Simmons claims that the contortions and justifications for the oppressive, repressive, and exclusionary treatment of women in majority Islamic societies, and even compares the experience to slavery, saying that much like slavery can no longer be justified, the discrimination of women should not be either. She speaks of the importance women played in the civil rights movement in the United States and how important women are to society and the potential they have once no longer suppressed. Additionally, the author practices Islam and states that because of her experiences, she can not accept that she is seen as a second-class human because she is a female. The introduction to and interpretations of Islam which she had was one of justice, truth, beauty, and grace, and religion which is one of justice and equality, and therefore, the injustice which women have been subjected to cannot be rationalized as the will of a God of justice. The author points to men’s incorrect interpretation of the Qur’an and hadith as the reason for anti-women interpretations, which have, according to the author, created later misogynist
Phyllis Schlafly, a strong, very verbal anti-feminist, once said, “Feminism is doomed to failure because it is based on an attempt to repeal and restructure human nature.” Pop culture likes to paint the sixties and seventies as a time where all women were devout, bra burning feminist. However, there are two sides to every story. Just as there were women who were extremely passionate about achieving equal rights and advancements for women, there were also women who were perfectly content with being strictly wives and felt that the women’s liberation movement attacked their life styles. Women who were not apart of the women’s liberation movement felt that women already had a good deal by being housewives and could not quite understand what more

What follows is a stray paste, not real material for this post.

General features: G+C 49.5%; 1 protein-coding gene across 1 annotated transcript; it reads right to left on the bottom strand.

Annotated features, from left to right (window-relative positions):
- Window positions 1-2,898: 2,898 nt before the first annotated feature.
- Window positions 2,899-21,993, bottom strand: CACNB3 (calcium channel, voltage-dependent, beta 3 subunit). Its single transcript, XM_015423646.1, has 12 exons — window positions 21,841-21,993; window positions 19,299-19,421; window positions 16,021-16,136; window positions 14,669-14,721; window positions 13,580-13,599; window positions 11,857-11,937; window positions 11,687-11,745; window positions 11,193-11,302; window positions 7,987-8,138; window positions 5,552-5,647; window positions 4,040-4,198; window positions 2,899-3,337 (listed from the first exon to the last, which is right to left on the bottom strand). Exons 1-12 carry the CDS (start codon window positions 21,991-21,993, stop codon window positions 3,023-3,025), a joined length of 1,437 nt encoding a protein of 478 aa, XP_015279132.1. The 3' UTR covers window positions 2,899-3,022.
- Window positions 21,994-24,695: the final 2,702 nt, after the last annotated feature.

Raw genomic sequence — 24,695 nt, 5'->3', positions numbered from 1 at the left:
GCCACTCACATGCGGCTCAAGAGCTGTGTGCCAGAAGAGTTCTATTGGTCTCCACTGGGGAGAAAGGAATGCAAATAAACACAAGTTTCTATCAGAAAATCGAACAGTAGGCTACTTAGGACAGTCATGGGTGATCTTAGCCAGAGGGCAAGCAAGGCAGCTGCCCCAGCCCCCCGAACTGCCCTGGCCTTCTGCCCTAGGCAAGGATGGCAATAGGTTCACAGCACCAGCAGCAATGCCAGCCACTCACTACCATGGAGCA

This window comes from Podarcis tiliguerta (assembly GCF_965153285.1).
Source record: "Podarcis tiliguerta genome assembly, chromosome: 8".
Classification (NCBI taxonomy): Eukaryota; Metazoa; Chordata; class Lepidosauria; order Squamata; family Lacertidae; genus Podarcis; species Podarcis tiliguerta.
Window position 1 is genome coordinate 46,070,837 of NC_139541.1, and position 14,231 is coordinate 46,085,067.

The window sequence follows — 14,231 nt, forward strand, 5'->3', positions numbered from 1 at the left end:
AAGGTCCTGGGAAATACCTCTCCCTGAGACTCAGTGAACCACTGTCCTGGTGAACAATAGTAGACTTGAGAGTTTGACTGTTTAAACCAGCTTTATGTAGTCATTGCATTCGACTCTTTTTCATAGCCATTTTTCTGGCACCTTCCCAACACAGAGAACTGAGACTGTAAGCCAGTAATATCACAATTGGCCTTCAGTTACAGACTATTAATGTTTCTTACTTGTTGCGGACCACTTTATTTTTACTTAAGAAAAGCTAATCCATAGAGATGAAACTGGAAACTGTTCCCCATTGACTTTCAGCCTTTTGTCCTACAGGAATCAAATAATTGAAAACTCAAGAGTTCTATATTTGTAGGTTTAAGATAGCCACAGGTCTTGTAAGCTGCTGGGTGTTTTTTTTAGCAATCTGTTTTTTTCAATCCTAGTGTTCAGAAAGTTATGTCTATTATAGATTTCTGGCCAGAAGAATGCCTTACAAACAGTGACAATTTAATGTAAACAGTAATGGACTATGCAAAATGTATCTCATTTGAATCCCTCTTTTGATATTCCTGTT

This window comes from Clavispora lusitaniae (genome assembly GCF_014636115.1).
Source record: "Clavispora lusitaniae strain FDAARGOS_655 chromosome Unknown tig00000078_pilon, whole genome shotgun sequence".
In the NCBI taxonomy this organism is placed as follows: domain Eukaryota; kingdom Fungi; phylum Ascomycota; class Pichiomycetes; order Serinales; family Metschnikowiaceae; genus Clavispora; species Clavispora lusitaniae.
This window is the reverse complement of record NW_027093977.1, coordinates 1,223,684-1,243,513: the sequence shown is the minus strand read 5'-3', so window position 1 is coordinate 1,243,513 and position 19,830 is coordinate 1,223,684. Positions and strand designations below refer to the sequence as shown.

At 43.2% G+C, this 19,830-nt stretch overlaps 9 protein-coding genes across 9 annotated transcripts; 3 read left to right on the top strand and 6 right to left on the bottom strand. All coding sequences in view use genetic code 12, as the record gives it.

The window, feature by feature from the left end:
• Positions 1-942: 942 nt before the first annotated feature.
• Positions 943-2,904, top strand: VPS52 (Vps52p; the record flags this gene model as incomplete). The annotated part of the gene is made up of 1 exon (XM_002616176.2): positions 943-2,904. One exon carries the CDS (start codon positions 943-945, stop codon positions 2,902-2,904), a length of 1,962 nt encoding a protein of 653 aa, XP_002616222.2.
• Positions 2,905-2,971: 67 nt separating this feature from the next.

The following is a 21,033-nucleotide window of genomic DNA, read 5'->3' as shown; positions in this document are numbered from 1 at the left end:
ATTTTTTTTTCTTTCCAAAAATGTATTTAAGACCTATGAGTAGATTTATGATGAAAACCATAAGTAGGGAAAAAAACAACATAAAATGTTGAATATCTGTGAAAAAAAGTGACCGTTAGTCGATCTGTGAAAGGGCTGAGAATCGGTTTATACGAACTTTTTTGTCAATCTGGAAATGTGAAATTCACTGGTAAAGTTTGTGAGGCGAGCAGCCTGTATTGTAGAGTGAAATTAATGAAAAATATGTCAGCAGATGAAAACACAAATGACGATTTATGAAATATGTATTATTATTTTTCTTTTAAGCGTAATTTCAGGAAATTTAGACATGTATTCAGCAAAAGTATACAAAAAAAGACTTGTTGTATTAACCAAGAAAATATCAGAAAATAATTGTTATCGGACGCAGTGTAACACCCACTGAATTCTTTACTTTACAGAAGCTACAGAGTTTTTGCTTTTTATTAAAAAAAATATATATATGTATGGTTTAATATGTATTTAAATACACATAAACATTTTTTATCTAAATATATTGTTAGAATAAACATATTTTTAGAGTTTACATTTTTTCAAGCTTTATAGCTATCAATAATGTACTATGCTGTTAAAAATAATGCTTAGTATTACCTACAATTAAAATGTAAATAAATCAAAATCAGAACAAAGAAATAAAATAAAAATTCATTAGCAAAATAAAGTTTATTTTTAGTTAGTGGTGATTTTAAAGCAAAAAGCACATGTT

Many of these crimes relate to woman wearing a hijab. The threat of a woman wearing a hijab presents that they conform to a set of values that are interpreted as “un-American”. Often one’s own demeaning stereotype can rationalize their behavior against a minority group. Common American
Many people question the morality of abortion and several religious aspects come into play about the legalization of abortion. However, the separation of church and state makes any religious aspect invalid when it comes to legalizing anything. Furthermore, Democrats feel that abortion can be justified in cases such as rape or when a woman’s health is endangered and even teen pregnancy, so women should have the right to an abortion. Though deciding to get an abortion can be a very difficult decision, Democrats have agreed that this decision should be between a woman and her doctor without government interference, specifically Republican men who will never be faced with this decision and have no medical experience. This is why Democrats call it “women’s right to choose” and not “Republican’s right to deny” when it comes to abortion since it is about women specifically.